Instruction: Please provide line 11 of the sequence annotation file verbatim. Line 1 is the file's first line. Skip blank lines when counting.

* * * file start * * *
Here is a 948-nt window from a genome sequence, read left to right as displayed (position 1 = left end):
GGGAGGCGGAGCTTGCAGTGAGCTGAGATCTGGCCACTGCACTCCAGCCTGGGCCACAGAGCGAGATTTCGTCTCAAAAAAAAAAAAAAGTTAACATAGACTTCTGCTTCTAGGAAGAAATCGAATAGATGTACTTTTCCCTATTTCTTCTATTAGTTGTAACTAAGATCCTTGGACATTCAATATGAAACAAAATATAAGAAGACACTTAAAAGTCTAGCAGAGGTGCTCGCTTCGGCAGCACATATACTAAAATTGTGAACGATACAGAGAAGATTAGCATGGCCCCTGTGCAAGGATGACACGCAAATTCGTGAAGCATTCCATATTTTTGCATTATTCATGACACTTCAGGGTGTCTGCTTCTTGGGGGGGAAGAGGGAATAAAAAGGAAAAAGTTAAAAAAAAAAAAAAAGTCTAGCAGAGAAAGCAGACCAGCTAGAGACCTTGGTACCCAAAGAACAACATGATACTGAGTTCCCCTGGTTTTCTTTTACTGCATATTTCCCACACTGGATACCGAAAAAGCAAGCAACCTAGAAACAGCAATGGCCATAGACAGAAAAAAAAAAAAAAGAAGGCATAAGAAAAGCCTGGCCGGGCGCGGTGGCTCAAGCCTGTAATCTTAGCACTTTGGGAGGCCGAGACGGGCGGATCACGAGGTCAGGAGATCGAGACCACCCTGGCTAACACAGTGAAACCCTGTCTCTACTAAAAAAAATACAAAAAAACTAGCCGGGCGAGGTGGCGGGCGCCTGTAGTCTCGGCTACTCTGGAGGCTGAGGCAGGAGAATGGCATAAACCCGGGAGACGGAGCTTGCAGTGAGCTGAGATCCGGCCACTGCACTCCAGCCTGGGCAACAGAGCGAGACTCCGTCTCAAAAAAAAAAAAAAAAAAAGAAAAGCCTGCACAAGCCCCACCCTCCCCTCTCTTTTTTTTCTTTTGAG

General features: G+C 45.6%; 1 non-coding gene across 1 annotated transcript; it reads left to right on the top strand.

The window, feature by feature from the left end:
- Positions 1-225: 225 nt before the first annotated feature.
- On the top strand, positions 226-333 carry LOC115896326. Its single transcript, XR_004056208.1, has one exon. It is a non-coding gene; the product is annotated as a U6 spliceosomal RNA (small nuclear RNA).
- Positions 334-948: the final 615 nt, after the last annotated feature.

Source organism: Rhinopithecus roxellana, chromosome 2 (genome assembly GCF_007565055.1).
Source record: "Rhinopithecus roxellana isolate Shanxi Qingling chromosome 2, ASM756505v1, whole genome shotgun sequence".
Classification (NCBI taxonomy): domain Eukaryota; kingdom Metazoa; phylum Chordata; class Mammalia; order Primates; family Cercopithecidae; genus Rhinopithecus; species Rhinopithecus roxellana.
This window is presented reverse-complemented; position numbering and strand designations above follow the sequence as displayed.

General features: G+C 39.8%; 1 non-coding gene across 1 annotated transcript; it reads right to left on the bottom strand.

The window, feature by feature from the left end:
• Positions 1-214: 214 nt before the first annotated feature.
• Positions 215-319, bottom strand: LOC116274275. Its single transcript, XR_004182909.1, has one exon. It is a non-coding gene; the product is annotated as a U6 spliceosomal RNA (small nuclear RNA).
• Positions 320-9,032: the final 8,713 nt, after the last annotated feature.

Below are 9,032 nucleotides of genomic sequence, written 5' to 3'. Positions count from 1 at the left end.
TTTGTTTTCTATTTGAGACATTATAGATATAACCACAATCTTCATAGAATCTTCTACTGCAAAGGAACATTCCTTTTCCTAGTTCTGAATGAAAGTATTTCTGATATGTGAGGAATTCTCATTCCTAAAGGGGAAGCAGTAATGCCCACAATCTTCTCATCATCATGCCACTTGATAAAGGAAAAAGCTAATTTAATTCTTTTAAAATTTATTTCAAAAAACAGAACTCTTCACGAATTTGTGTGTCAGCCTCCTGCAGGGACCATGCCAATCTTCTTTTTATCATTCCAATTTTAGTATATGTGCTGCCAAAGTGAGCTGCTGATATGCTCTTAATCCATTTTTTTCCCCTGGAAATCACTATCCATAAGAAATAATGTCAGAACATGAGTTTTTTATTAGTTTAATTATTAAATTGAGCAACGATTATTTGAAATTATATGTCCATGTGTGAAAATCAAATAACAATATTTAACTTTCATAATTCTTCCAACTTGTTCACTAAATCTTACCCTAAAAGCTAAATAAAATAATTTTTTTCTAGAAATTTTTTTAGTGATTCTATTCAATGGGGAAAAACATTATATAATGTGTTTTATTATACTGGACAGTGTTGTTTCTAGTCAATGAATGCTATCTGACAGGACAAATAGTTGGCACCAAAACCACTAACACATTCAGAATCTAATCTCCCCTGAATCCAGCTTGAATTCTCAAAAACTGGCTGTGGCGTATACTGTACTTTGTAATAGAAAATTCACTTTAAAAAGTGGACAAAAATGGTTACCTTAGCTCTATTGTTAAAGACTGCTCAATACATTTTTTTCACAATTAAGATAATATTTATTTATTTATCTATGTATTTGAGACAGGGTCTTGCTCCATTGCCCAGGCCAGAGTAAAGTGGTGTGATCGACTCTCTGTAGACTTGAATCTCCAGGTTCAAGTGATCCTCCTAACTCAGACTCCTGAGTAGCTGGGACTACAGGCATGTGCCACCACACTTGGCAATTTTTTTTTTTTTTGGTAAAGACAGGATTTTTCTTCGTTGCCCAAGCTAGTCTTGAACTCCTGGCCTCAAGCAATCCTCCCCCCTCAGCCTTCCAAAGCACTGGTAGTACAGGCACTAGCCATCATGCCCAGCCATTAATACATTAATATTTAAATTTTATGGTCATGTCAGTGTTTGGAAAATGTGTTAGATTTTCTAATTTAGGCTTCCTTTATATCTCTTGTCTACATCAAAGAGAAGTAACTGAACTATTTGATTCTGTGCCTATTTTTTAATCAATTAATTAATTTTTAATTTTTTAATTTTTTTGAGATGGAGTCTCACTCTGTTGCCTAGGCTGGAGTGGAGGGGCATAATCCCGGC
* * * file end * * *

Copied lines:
This window is presented reverse-complemented; position numbering and strand designations above follow the sequence as displayed.